During a late-night angst-fest in the mess hall, Neelix suggests to Chakotay that it's not Kellin but his own feelings that he doesn't trust. Still later, Kellin drops by Chakotay's quarters and forces the issue by announcing that if he won't fall in love with her on the spot, she wants to leave the ship, because she is far too wonderful a person to put Chakotay and his crew at risk just for her own feelings. Chakotay woodenly tells her not to go. Then they giggle over ice cream and flash back to their last night together, capturing the runaway she was pursuing. She mimics their celebration, kissing him - then, she knew he would forget all about it, but this time he won't, so he suggests they go for it.

The next day, Chakotay tells Tuvok that Janeway expects Kellin to contribute to the crew if she's going to stay on board, and suggests that Tuvok could train her at tactical. Kellin helps Seven and Kim improve the shields, and Seven notes that Kellin blushes around Chakotay; she doesn't understand why humans go through silly courtship rituals as a prelude to procreation, and of course Harry's no help in explaining. Kellin feels like she's being watched, and one of Chakotay's glasses is broken when she returns to his quarters. She is convinced that a Ramoran tracer is on board. Chakotay's promises to protect her fade to naught when Kellin's former colleague shows up holding an alien device and shoots her with it. Chakotay whips out his phaser but the Ramoran tells him it's too late, and sure enough, when Kellin comes to in sickbay, her memories are fading. She begs Chakotay to help her remember, but the Ramoran tracer insists that he was acting within his culture's laws. Chakotay's insistence that Kellin has asylum on Voyager ends up being irrelevant because Kellin doesn't remember him; she politely rejects his boring story about how they fell in love.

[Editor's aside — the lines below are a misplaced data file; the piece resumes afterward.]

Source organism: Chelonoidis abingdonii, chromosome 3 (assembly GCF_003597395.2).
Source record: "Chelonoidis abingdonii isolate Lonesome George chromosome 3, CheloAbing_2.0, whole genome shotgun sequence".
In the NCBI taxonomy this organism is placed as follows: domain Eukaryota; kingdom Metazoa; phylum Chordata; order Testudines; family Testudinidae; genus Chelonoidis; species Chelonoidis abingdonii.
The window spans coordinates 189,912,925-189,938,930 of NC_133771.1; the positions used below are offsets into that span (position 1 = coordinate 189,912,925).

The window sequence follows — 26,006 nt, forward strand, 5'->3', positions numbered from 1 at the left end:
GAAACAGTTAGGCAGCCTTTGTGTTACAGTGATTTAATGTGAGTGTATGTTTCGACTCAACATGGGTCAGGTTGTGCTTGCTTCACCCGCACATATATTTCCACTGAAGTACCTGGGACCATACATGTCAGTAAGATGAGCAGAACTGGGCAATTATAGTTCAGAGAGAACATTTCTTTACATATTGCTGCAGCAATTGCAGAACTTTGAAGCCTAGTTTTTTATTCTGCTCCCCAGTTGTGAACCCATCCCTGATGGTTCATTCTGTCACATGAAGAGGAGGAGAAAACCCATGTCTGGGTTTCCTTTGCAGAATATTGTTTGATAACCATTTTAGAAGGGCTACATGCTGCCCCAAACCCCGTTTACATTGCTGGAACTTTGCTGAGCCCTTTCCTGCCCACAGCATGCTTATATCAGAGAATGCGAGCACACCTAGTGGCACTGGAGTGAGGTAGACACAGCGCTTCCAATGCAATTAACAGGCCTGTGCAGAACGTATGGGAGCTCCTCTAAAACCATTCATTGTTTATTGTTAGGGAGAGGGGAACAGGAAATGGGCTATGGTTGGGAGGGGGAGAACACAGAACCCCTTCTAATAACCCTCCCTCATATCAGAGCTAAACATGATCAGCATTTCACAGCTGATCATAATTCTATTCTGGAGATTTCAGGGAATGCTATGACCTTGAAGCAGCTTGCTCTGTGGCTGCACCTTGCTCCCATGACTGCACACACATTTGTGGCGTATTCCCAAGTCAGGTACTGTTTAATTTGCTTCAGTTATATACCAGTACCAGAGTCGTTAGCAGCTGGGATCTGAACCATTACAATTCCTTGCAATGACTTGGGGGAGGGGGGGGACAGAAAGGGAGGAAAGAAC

The tracer tells Chakotay that he's implanted a computer virus on Voyager to wipe away all traces of the Ramorans; the crew will forget them in a matter of hours. Later, in the mess hall, Neelix finds Chakotay writing down his memories of Kellin with pen and paper; that won't be affected by the memory wipe. Chakotay laments that he fell in love with Kellin twice, and doesn't understand why she couldn't do the same for him. Neelix offers a cliche to end an episode full of them about how love works in mysterious ways, and leaves Chakotay alone to finish his Penthouse Letter to himself.


Robert Beltran is the closest thing Trek has to a male heartthrob at present. As far as I'm concerned, he can't hold a candle to Jonathan Frakes, but I saw him at a convention last month surrounded by innuendo-spouting hormonal women who were wildly in love with him. Almost all the questions he was asked were suggestive. In fact, the primary interest in Beltran seems to be sexual...which makes sense since his performance has been so wooden all season, it's hard to remember that he can act.

Chakotay's character development over the past three years has mostly consisted of slimming his waistline, dyeing his hair jet black, and flashing his dimples more often at women. His two major episodes in the past two seasons have involved alien lovers of the week. Chakotay is the male equivalent of Seven of Nine - shot from all the right angles to look attractive, though he doesn't even get the snappy dialogue which she does. No longer do the writers bother with Chakotay's spirituality, his Native American background, his role as a rebel. He's Voyager's pretty boy, a bridge ornament. Nothing more.